A sustainable housing pilot project in Dawson that was completed years ago is getting some high praise from the Conference Board of Canada.
The board released a report on Monday that highlighted four co-operative housing projects across the North. One of them was a pilot project begun in 2006 in partnership with the Canadian Mortgage and Housing Corporation, Yukon Housing Corp., The Tr’ondek Hwech’in First Nation and Han Construction.
The aim was to build a demonstration house that would use 50 per cent less energy than the latest building code and was built to meet the needs of northerners.
It brought together community elders, women and youth, municipal and territorial representatives, architects, engineers and planners for a series of workshops to come up with the design for the house.
The finished house uses around one sixth of the energy required to heat a traditional building, and only costs about 10 per cent extra to build, said Dennis Joseph with Han Construction, the local contractor hired to do a lot of the building work.
A typical house costs about $176 per square foot. This energy-efficient house cost around $184.
The house features super-insulated windows and doors, thicker walls and much better insulation, said Joseph. Since the first project in 2006, Joseph said Han has worked on a number of other structures based on the same collaborative design.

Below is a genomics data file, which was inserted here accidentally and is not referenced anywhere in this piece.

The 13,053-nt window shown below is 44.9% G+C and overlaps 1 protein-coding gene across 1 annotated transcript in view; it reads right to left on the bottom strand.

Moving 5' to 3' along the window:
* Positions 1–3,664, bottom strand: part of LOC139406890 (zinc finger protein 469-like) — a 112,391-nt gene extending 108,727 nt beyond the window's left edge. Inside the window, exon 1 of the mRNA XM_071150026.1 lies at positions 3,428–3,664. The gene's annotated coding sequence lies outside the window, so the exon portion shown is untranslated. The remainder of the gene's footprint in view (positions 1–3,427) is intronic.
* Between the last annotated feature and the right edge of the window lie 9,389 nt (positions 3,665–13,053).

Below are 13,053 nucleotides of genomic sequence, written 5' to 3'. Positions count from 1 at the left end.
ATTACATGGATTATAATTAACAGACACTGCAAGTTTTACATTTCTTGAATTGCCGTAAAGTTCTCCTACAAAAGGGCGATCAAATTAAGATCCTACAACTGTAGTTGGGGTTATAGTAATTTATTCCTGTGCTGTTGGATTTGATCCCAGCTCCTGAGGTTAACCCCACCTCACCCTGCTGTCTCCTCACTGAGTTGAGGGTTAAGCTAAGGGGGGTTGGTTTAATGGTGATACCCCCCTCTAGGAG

He said this type of project has the potential to be used successfully across the North.
“In my mind, I would say yes. Then again, it would all depend on the return costs. You don’t want to be paying into a building that won’t see any payback for 50 years. Depending on the payback period, it probably would be a way to go. For an extra $8 a foot, I’d say it’s worth it.”
Juergen Korn was the Yukon Housing project manager involved with the pilot. He said ensuring that everyone was on the same page is what made the Dawson pilot a success.
“Basically we pulled a team together to come up with the best design possible with local available technology and come up with a house that’s suited to the community’s needs. That’s the point of this: integration. Normally the mechanical guy would design his systems and the architect would build the building enclosure and then the electrician does his work. But if you get everyone involved, you can reduce inefficiencies,” said Korn.
One of the most important factors that the design team identified was making sure houses in the North meet the unique demands of the climate and culture.
“We live in the North, and often houses are built with very little room in the entrance way. Where do you put your boots? These houses were designed to be more flexible. People with a walker or a wheelchair could move around easily,” said Korn.
The Conference Board report also looked at collaborative projects in Nunavut and the N.W.T.
“Mention housing in Canada’s North and most Canadians think of the 2011 crisis on the Attawapiskat First Nation reserve,” Anja Jeffrey, Director of Canada’s Centre for the North said in a release. “Our goal should be to broaden that perception by calling attention to successful housing options that truly meet the needs of northerners living in a wide range of communities, both on and off reserve.”
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